The capital city, we're noticing all kinds of beauty, and history.
I really didn't know much about Puerto Rico when we started considering it as a winter destination...maybe you'll learn something, too - thanks to online resources and brochures for help with this:
Christopher Columbus arrived at Puerto Rico in 1493, and, due to the gold in the river, it was soon named Puerto Rico, or "rich port". It became a Spanish colony and eventually an important military outpost.
The island began to produce cattle, sugar cane, coffee and tobacco, which led to the importation of African slaves. The bloodlines and culture, as a result, evolved through a mixing of the Spanish, African, and Indian races that shared the island.
There were many unsuccessful attempts by the French, Dutch, and English to conquer the island over the years. To guard against this, the Spanish constructed the many forts we plan to visit in the coming days! Puerto Rico remained an overseas province of Spain until the Spanish-American war, when U.S. forces invaded the island in 1898, Spain ceded Puerto Rico (along with Cuba, the Philippines and Guam) to the U.S. At time, it's sugar crop was primary.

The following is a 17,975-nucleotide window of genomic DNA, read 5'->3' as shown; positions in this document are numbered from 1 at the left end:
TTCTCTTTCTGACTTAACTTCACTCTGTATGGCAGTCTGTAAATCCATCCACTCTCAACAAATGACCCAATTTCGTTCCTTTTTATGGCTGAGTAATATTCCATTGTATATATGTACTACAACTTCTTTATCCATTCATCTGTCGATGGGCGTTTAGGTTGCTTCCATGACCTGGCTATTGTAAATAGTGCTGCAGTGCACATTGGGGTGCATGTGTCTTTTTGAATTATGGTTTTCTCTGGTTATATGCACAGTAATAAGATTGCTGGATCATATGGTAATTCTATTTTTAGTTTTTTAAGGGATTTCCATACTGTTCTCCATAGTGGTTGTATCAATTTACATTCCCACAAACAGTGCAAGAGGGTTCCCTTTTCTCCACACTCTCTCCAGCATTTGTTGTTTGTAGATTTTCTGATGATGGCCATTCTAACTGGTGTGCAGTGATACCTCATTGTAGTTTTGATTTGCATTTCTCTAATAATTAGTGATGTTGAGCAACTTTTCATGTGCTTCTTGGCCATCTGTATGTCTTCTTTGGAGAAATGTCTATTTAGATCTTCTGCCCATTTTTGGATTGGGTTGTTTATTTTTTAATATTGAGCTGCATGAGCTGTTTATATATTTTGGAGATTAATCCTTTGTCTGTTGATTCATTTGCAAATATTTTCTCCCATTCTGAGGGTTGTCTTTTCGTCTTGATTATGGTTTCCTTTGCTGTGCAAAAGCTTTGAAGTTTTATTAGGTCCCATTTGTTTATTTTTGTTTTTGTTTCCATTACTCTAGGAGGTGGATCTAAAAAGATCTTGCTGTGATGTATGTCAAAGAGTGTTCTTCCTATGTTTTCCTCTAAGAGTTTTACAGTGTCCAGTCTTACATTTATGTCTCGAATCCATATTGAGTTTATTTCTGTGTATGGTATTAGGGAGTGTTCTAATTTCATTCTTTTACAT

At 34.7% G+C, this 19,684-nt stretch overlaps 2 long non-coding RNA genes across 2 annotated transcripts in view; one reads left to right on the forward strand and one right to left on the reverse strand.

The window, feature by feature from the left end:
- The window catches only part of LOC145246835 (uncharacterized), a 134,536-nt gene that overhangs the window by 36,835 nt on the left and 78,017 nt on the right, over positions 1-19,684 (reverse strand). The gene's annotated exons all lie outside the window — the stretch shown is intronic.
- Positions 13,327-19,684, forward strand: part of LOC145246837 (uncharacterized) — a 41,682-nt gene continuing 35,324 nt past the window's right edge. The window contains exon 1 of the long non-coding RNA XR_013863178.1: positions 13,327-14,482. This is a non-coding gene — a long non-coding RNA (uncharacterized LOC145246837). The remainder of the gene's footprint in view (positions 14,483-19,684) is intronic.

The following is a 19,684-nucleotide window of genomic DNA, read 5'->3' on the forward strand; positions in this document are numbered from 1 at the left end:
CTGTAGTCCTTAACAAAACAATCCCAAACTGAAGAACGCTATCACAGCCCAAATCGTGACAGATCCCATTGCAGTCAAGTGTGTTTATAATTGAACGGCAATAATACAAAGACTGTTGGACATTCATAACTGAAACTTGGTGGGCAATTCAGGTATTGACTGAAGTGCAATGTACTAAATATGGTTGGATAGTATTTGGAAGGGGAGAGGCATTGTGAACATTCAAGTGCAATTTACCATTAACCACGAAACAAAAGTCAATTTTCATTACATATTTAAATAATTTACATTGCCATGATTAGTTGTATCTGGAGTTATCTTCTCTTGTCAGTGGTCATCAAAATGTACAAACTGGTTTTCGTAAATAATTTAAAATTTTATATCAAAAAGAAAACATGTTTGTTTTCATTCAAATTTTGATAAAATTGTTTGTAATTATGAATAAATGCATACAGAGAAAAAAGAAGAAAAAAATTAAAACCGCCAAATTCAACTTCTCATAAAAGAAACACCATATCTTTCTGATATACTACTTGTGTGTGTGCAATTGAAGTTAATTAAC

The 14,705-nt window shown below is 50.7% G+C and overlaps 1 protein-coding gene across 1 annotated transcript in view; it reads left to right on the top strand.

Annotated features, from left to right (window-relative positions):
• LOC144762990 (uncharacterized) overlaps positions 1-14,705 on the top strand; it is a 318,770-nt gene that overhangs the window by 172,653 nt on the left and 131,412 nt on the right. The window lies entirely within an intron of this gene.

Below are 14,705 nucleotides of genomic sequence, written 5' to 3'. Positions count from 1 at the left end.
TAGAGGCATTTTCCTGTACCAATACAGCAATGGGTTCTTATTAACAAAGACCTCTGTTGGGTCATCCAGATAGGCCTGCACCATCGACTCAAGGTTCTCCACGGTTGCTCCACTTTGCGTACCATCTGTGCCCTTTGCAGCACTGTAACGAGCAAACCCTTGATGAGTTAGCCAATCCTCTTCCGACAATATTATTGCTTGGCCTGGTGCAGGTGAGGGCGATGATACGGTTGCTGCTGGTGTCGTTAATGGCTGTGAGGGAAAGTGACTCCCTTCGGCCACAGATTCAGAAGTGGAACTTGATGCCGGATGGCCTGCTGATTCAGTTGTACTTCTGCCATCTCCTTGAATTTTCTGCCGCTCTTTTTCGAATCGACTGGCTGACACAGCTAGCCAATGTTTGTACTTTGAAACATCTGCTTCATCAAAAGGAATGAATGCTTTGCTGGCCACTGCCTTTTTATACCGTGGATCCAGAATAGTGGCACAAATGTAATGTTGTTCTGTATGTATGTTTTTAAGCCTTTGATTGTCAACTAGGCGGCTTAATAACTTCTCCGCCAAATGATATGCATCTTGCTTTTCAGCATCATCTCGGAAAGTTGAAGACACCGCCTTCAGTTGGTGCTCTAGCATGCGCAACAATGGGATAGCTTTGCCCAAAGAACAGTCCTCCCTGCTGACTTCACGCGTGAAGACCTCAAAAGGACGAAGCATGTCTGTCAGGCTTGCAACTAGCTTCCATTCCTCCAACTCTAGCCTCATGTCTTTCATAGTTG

The U.S. Navy purchased two thirds of the island to use as a naval base during World War II, and continued to use the area for military exercises until a civilian was killed during a bombing exercise in the 1990s. There was outrage and protests, and the base closed in 2003. This area now serves as wildlife reserves.
In 1917, Puerto Ricans received U.S. citizenship and, in 1952, the country became a U.S. Commonwealth. To this day, apparently, it's status is debated.
Some favor statehood, others favor independence, and still others want to continue as is, with the commonwealth status. San Juan seems like a happy place, and as long as they keep the fish tacos so delicious, like these below, it really doesn't matter to this little tourist.